In 2004, when Rick James said, chuckling sadly, that "cocaine is a hell of a drug," he was probably referring the role it had played in his personal life. What you'll learn in Saviano's book is that cocaine is responsible for more than just individual, emotional hell. Undeniably, cocaine is responsible, over many years, for a series of complex, now seemingly-endless sociopolitical infernos that have turned parts of Colombia, Mexico, and the United States into literal hellscapes of torture, enslavement, overdose, and a litany of other malfeasances practically unthinkable. It is with a narco's heart and mind that you must read this book. Benumbed, by the end, to decapitation, human trafficking, and corruption, you'll understood the book for what it truly is: a metaphorical cocaine itself - a record of cruelty so immense and depraved that it zombifies the senses. But much like with cocaine, you'll be compelled, like a bloodshot insomniac, to turn the next page, whether you want to or not.— Joel
An electrifying, internationally bestselling investigation of the global cocaine trade now a series on Prime Video starring Andrea Riseborough, Dane DeHaan, and Gabriel Byrne, from the author of the #1 international bestseller Gomorrah
“Zero zero zero” flour is the finest, whitest available. It is also the nickname among narcotraffickers for the purest cocaine on the market. And it is the title of Roberto Saviano’s unforgettable exploration of the inner workings of the global cocaine trade—its rules and armies, and the true depth of its reach into the world economy.
Saviano’s Gomorrah, his explosive account of the Neapolitan mob, the Camorra, was a worldwide sensation. It struck such a nerve with the Camorra that Saviano has lived with twenty-four-hour police protection for more than eight years. During this time he has come to know law enforcement agencies and officials around the world. With their cooperation, Savaiano has broadened his perspective to take in the entire global “corporate” entity that is the drug trade and the complex money-laundering operations that allow it to function, often with the help of the world’s biggest banks.
The result is a harrowing and groundbreaking synthesis of literary narrative and geopolitical analysis exploring one of the most powerful dark forces in our economy. Saviano tracks the shift in the cocaine trade’s axis of power, from Colombia to Mexico, and relates how the Latin American cartels and gangs have forged alliances with crime syndicates across the globe. He charts the increasing sophistication of these criminal entities as they diversify into other products and markets. He also reveals the astonishing increase in the severity of violence as they have fought to protect and extend their power.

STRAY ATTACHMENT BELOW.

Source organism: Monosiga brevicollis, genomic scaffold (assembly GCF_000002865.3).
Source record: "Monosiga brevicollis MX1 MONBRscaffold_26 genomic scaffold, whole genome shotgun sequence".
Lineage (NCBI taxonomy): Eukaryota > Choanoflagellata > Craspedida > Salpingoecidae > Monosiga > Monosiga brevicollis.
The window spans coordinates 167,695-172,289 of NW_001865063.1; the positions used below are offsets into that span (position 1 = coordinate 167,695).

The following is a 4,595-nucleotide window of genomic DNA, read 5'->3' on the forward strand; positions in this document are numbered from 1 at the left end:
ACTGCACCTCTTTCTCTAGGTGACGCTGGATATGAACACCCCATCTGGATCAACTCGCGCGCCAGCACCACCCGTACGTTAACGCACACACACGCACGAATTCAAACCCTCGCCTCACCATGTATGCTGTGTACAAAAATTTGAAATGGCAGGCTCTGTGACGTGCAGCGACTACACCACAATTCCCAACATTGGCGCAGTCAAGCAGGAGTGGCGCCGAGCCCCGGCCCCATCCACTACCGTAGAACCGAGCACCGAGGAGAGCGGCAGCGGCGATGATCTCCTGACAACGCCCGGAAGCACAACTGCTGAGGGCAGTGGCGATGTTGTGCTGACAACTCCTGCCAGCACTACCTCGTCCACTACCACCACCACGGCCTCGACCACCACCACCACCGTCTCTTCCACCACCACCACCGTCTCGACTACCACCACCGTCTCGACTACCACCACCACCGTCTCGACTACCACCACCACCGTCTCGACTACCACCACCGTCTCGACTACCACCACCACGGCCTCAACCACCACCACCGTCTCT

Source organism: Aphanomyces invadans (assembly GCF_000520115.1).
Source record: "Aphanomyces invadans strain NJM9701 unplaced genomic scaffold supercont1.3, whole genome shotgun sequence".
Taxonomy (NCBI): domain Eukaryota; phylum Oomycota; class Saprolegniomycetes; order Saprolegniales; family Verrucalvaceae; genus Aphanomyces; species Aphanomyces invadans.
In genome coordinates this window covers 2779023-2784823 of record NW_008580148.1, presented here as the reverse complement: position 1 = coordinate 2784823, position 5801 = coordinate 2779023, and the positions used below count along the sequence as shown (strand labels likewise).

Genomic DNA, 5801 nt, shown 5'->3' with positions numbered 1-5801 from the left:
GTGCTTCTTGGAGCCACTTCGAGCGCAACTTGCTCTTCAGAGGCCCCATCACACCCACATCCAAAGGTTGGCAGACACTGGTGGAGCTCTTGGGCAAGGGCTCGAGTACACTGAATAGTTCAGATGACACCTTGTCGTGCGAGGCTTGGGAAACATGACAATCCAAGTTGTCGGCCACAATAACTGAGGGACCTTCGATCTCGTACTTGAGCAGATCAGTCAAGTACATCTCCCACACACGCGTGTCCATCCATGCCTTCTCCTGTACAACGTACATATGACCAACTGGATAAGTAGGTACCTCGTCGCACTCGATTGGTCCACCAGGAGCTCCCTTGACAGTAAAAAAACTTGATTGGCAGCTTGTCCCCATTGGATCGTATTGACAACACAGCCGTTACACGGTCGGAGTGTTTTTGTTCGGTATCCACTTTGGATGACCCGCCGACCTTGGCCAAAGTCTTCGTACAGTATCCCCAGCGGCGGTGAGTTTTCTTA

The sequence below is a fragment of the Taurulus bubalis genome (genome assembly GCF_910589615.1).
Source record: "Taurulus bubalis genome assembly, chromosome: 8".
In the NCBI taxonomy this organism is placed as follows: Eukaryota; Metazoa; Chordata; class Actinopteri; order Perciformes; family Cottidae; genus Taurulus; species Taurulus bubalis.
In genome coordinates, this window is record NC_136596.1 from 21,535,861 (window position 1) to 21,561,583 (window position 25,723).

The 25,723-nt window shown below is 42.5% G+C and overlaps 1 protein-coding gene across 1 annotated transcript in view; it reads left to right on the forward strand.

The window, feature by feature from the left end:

Saviano is a writer and journalist of rare courage and a thinker of impressive intellectual depth, able to see connections between far-flung phenomena and bind them into a single epic story. Most drug-war narratives feel safely removed from our own lives; Saviano offers no such comfort. Both heart-racing and eye-opening, ZeroZeroZero is an investigative story like none other.
Praise for ZerZeroZero:
“[Saviano] has developed a literary style that switches from vivid descriptions of human depravity to a philosophical consideration of the meaning of violence in the modern world. . . . Most important of all is the hope Saviano gives to countless victims of criminal violence by standing up to its perpetrators.” —Financial Times
About the Author
Roberto Saviano was born in Naples in 1979. He is the author of Gomorrah: A Personal Journey into the Violent International Empire of Naples’s Organized Crime System and has lived under police protection since its publication in 2006. His writing has appeared in the Washington Post, the New York Times, Der Spiegel, Die Zeit, and the Times (London).
Taken as a whole, [ZeroZeroZero] is an angry rebuke to all those—traffickers and politicians alike—who perpetuate the violence….By reminding readers of the senseless suffering wrought by the cocaine trade, this book makes a powerful case for a new approach.”
In articulating [his] cri de coeur, [Saviano] has developed a literary style that switches from vivid descriptions of human depravity to a philosophical consideration of the meaning of violence in the modern world. Indeed, when he revisits his work on Naples — the city where he was brought up and from which he is now excluded — his reflections soar into the realm of the poetic. But for me, most important of all is the hope Saviano gives to countless victims of criminal violence by standing up to its perpetrators, especially those from his home country.
Booklist (starred review):
“With keen observation and deep probing, Saviano is an anthropologist and philosopher as much as a journalist. This is an epic account of how the modern cocaine trafficking business came to be and how widespread, how impenetrable, and how intertwined with international commerce and politics—and our everyday lives—it is.”
“This revealing new book, with a strong focus on Mexico's cartels, surges with fast-moving prose detailing the lives of drug lords and pushers, the inner workings of their violent world, and how their lucrative business (between $25 billion and $50 billion annually) affects all our lives…. Saviano describes the complexities of money laundering, how world banks help make it possible, and the many ways in which drugs are smuggled: in paintings, handcrafted doors, frozen fish, and more. Throughout, the author provides vivid stories of the lives of well-known drug bosses and their minions. Saviano says he can no longer look at a beach or a map without seeing cocaine, and many will share that view after reading this dark, relentless, hyperreal report.”